US20060103574A1  Satellite positioning system receiver time determination in minimum satellite coverage  Google Patents
Satellite positioning system receiver time determination in minimum satellite coverage Download PDFInfo
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 US20060103574A1 US20060103574A1 US10/986,699 US98669904A US2006103574A1 US 20060103574 A1 US20060103574 A1 US 20060103574A1 US 98669904 A US98669904 A US 98669904A US 2006103574 A1 US2006103574 A1 US 2006103574A1
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 G—PHYSICS
 G01—MEASURING; TESTING
 G01S—RADIO DIRECTIONFINDING; RADIO NAVIGATION; DETERMINING DISTANCE OR VELOCITY BY USE OF RADIO WAVES; LOCATING OR PRESENCEDETECTING BY USE OF THE REFLECTION OR RERADIATION OF RADIO WAVES; ANALOGOUS ARRANGEMENTS USING OTHER WAVES
 G01S19/00—Satellite radio beacon positioning systems; Determining position, velocity or attitude using signals transmitted by such systems
 G01S19/38—Determining a navigation solution using signals transmitted by a satellite radio beacon positioning system
 G01S19/39—Determining a navigation solution using signals transmitted by a satellite radio beacon positioning system the satellite radio beacon positioning system transmitting timestamped messages, e.g. GPS [Global Positioning System], GLONASS [Global Orbiting Navigation Satellite System] or GALILEO
 G01S19/42—Determining position

 G—PHYSICS
 G01—MEASURING; TESTING
 G01S—RADIO DIRECTIONFINDING; RADIO NAVIGATION; DETERMINING DISTANCE OR VELOCITY BY USE OF RADIO WAVES; LOCATING OR PRESENCEDETECTING BY USE OF THE REFLECTION OR RERADIATION OF RADIO WAVES; ANALOGOUS ARRANGEMENTS USING OTHER WAVES
 G01S19/00—Satellite radio beacon positioning systems; Determining position, velocity or attitude using signals transmitted by such systems
 G01S19/01—Satellite radio beacon positioning systems transmitting timestamped messages, e.g. GPS [Global Positioning System], GLONASS [Global Orbiting Navigation Satellite System] or GALILEO
 G01S19/13—Receivers
 G01S19/24—Acquisition or tracking or demodulation of signals transmitted by the system
 G01S19/25—Acquisition or tracking or demodulation of signals transmitted by the system involving aiding data received from a cooperating element, e.g. assisted GPS

 G—PHYSICS
 G01—MEASURING; TESTING
 G01S—RADIO DIRECTIONFINDING; RADIO NAVIGATION; DETERMINING DISTANCE OR VELOCITY BY USE OF RADIO WAVES; LOCATING OR PRESENCEDETECTING BY USE OF THE REFLECTION OR RERADIATION OF RADIO WAVES; ANALOGOUS ARRANGEMENTS USING OTHER WAVES
 G01S19/00—Satellite radio beacon positioning systems; Determining position, velocity or attitude using signals transmitted by such systems
 G01S19/01—Satellite radio beacon positioning systems transmitting timestamped messages, e.g. GPS [Global Positioning System], GLONASS [Global Orbiting Navigation Satellite System] or GALILEO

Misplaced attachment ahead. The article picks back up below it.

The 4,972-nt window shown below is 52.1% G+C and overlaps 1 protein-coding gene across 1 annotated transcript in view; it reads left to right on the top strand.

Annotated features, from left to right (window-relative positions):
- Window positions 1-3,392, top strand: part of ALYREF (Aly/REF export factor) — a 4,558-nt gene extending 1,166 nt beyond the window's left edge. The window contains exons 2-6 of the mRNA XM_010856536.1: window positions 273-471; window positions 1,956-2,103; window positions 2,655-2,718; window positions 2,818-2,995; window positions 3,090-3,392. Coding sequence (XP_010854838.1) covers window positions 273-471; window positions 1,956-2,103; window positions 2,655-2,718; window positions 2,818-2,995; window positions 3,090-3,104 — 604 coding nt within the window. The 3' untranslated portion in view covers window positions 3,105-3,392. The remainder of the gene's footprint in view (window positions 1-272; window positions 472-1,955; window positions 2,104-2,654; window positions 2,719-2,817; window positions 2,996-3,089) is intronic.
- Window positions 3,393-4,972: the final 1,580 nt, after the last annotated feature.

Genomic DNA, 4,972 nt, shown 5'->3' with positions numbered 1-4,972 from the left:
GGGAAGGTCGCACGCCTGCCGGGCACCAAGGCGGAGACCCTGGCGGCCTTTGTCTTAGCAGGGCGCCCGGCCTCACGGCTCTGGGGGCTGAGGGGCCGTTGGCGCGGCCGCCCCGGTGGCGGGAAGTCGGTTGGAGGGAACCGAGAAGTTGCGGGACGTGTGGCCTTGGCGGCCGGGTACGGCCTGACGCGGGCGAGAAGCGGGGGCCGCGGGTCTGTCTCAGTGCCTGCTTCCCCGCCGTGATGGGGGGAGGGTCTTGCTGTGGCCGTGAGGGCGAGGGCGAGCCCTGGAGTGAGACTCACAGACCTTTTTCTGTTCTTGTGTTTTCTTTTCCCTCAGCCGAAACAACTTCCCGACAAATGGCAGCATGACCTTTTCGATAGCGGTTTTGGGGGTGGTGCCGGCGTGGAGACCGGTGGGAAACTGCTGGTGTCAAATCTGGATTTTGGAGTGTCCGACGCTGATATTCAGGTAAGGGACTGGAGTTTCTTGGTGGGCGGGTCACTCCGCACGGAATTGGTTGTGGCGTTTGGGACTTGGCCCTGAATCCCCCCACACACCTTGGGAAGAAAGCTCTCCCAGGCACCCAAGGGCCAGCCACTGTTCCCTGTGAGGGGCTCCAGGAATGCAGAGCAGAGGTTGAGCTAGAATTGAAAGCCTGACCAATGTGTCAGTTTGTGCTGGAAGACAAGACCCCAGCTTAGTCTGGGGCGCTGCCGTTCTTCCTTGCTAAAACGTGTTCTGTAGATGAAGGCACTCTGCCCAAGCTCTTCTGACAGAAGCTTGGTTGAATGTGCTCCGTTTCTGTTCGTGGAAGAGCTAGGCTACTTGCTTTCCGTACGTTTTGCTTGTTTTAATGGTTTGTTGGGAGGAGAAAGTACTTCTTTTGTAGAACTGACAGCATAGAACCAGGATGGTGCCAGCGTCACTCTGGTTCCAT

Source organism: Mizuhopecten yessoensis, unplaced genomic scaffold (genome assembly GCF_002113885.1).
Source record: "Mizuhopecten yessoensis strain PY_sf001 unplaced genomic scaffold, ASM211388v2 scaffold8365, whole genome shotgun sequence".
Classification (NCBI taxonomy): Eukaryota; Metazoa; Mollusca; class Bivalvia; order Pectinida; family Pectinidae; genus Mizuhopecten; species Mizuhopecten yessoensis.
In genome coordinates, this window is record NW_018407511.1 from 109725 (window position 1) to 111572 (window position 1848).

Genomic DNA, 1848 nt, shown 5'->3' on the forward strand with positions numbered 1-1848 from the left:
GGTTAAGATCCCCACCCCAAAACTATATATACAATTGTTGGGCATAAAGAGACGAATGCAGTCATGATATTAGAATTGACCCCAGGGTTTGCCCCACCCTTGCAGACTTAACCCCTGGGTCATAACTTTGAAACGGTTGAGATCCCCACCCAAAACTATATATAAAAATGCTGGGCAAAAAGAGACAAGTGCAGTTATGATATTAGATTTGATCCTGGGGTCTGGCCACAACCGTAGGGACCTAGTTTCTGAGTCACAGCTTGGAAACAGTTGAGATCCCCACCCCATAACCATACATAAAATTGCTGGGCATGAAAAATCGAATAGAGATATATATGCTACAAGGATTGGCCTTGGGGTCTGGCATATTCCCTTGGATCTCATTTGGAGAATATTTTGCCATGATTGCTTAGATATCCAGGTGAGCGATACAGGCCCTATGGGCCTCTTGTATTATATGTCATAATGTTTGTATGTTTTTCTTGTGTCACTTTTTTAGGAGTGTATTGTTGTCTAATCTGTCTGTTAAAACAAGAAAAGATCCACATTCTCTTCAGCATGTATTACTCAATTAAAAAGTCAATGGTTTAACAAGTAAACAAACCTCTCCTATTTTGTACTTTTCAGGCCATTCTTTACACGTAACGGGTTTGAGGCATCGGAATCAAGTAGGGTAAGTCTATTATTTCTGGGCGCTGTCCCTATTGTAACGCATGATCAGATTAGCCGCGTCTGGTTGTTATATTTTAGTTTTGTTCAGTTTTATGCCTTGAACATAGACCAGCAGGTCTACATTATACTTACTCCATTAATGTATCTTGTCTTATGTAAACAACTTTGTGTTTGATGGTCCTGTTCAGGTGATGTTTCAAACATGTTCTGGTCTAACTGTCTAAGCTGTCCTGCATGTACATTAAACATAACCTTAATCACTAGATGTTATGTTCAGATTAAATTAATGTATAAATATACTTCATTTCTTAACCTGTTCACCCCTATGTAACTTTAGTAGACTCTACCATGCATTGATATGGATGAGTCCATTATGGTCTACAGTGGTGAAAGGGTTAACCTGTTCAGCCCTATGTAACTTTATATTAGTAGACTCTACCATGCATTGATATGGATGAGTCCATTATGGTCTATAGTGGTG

G01S19/13—Receivers
 G01S19/24—Acquisition or tracking or demodulation of signals transmitted by the system
 G01S19/25—Acquisition or tracking or demodulation of signals transmitted by the system involving aiding data received from a cooperating element, e.g. assisted GPS
 G01S19/252—Employing an initial estimate of location in generating assistance data

 G—PHYSICS
 G01—MEASURING; TESTING
 G01S—RADIO DIRECTIONFINDING; RADIO NAVIGATION; DETERMINING DISTANCE OR VELOCITY BY USE OF RADIO WAVES; LOCATING OR PRESENCEDETECTING BY USE OF THE REFLECTION OR RERADIATION OF RADIO WAVES; ANALOGOUS ARRANGEMENTS USING OTHER WAVES
 G01S19/00—Satellite radio beacon positioning systems; Determining position, velocity or attitude using signals transmitted by such systems
 G01S19/38—Determining a navigation solution using signals transmitted by a satellite radio beacon positioning system
 G01S19/39—Determining a navigation solution using signals transmitted by a satellite radio beacon positioning system the satellite radio beacon positioning system transmitting timestamped messages, e.g. GPS [Global Positioning System], GLONASS [Global Orbiting Navigation Satellite System] or GALILEO
 G01S19/42—Determining position
 G01S19/50—Determining position whereby the position solution is constrained to lie upon a particular curve or surface, e.g. for locomotives on railway tracks
Abstract
Description
 The present disclosure relates generally to satellite positioning system receivers, and more particularly to time determination in satellite positioning system receivers, for example, in Global Positioning System (GPS) enabled cellular communications devices, and corresponding methods.
 Known schemes for determining time in Global Positioning System (GPS) receivers include demodulating the navigation data message modulated on the satellite carrier signal. However, this approach requires time, for example, the navigation data bit message is modulated at 50 bits per second (BPS) in NAVSTAR GPS. Also, this approach is difficult and often not possible in weak signal environments, for example, environments in which GPS enabled cellular telephones are typically used.